February 06, 2008

Other Than That…

I sit there in the mid-evening darkness in the runup area just off Oakland's 27R thinking it's good to be back in the left seat again. As John points out, the Bay Area weather has been pretty dreadful for flying lately, IFR or VFR, and although I've been scheduled to fly since early January, this evening's the first time everything's come together well enough that I could actually fly without encountering ice or major winds or snow or whatever. In fact it's a perfect clear VMC California winter evening, meaning almost unlimited visibility, relative warmth (10C), an essentially cloudless sky, and no real wind.

The plan's simple: a short night IFR hop up to Napa (KAPC) and a few approaches and holds there to maintain currency, then a short VFR skip back for light relief. I've dragged my usual safety pilot Boyan along with me, and he's sitting in the right seat idly watching a Pilatus PC12 being towed across the ramp a hundred metres to our right. Tower clears me to depart on 27R and I start moving forward up to the flashing hold short line. Simultaneously as I look to my left I see the dark shape of (what I immediately recognise as) a Justice Department MD-80 bearing down on us as it crosses 27R inbound from runway 29, exiting at our location, and I hear tower's rushed "051! hold short of 27R!" (or something similar — I don't remember the actual words). I stop dead where I am just short of the hold-short line (if I remember correctly) and off to one side (the taxiway / runway interaction here is a little complicated), and the MD-80, now stopped on the threshold of 27R, has all its lights blazing away at us, and it's going to be a close thing. At this point I'm also worried about being blown back across Airport Drive if the MD-80 turns onto taxiway Charlie just in front of us. I don't (of course) hear the MD-80's side of the whole saga, but I call tower and tell him that the MD-80 can get around us — just — if he's careful as we're somewhat off to the side of the main runway entrance. My call isn't acknowledged. I don't move, because at this point any movement by us will bring us closer to the now-stopped MD-80, and might just confuse things. A few moments later the MD-80 gingerly lumbers past us, its wingtips only a few metres from us, and turns onto Charlie. We get rocked a little by the jet blast as it slowly taxis away from us, but basically nothing much else happens, and a short while later we're cleared (again) to depart 27R. This time it's all uneventful, and a few seconds later we're airborne and being vectored by NorCal towards Napa's LOC 36L approach. In all this time, there's been no apology, no real acknowledgment (to us, at least), nothing from tower at all. Just another night in Oakland, I guess. At least I didn't get shot (sorry, Oakland in-joke).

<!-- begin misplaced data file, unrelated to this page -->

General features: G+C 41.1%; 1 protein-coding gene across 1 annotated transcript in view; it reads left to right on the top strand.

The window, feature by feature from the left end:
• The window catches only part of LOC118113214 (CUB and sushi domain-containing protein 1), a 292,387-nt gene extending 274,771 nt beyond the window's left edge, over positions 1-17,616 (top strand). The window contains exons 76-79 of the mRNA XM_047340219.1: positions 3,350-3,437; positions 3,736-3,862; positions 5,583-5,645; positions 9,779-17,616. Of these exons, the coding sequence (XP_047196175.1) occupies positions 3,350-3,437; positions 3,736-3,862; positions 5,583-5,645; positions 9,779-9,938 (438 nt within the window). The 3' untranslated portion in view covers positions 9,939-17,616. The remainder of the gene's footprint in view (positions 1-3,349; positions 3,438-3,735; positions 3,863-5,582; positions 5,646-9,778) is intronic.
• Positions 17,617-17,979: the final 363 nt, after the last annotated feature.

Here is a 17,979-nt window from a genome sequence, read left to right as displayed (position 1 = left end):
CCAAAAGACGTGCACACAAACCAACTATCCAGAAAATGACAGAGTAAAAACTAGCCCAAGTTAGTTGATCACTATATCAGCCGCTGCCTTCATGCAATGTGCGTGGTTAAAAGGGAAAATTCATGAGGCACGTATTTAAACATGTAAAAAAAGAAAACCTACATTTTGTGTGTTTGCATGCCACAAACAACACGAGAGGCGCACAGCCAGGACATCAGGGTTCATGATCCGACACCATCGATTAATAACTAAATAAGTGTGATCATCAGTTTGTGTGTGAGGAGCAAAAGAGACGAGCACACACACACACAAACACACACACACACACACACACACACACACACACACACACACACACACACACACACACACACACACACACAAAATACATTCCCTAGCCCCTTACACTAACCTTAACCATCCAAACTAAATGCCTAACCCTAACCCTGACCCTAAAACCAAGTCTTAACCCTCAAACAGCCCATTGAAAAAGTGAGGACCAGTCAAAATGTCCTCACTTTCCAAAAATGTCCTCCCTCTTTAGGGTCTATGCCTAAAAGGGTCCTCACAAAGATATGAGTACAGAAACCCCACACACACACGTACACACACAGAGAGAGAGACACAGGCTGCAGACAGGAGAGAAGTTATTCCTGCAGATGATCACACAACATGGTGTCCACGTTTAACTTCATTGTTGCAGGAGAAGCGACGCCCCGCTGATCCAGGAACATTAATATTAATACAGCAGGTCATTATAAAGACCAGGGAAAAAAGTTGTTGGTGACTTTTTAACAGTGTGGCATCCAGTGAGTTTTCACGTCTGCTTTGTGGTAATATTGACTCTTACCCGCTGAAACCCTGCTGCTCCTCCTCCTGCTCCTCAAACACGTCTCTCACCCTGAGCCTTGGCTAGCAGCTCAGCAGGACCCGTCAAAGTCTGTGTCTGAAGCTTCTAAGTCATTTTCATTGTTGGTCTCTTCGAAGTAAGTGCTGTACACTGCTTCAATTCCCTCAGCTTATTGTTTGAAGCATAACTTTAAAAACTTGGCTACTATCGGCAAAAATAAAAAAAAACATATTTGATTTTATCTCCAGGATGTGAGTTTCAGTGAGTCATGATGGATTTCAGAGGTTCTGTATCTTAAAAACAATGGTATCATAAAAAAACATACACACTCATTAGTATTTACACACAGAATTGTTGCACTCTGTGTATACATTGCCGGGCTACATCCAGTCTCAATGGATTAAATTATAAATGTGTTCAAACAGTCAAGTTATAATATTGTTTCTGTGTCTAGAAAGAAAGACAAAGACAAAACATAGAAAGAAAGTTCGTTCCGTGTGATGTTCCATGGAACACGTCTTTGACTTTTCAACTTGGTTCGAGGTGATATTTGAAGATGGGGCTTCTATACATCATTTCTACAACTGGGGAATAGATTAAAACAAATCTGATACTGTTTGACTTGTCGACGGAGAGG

A few observations and Wednesday-morning quarterbacking from the next day:

Of such things are NASA reports made, I guess.

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Other than that little incident? A very pleasant and productive flight: alternating hand-flown with automated (G1000-driven) approaches is a lot of fun (I'm still amazed by just how well the new G1000 software drives the autopilot around holds, course reversals, etc.); the Oakland center controller's laid back, competent, and anticipatory ways work nicely with me on the Napa approaches; and the VFR flight back over San Pablo Bay and down along the line of the hills over Berkeley and Oakland back home is the usual wonderland of light and landscape.

All in all, an Interesting flight, at least in parts.

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[Postscript (later the same day): prompted by John I called Oakland tower and spoke to a quality assurance guy there and gave him my side of what happened (and a small piece of my mind). He called back later after listening to the tapes, and while his version is a little different from mine (and he seemed to treat it a little less seriously with a sort of "shit happens" attitude by my reading), and his understanding of the relevant transmissions is slightly different), the agreed-to bottom line is that while no actual incursion occurred, I was wrongly cleared onto a runway that was already occupied, and that the relevant controller will be, ummm, re-educated. He noted that if I hadn't called they wouldn't have known any such incident had happened. He stated that North Tower was closed due to a leaking roof and associated problems, and that (sort of off the record…), yes, staffing issues were probably a contributory factor, especially given the South Tower blind spot. He didn't seem to take my wild complaints about the flashing hold short lights terribly seriously, but hell, I don't expect anyone to really (unless they have a lot of experience with crappy Cessna windshields :-)). I'm not really pleased with the outcome — the situation's inherently unsafe there — but I'm hoping that at least the NASA ASRS report will add some weight to any internal enquiry. Or not. I dunno…].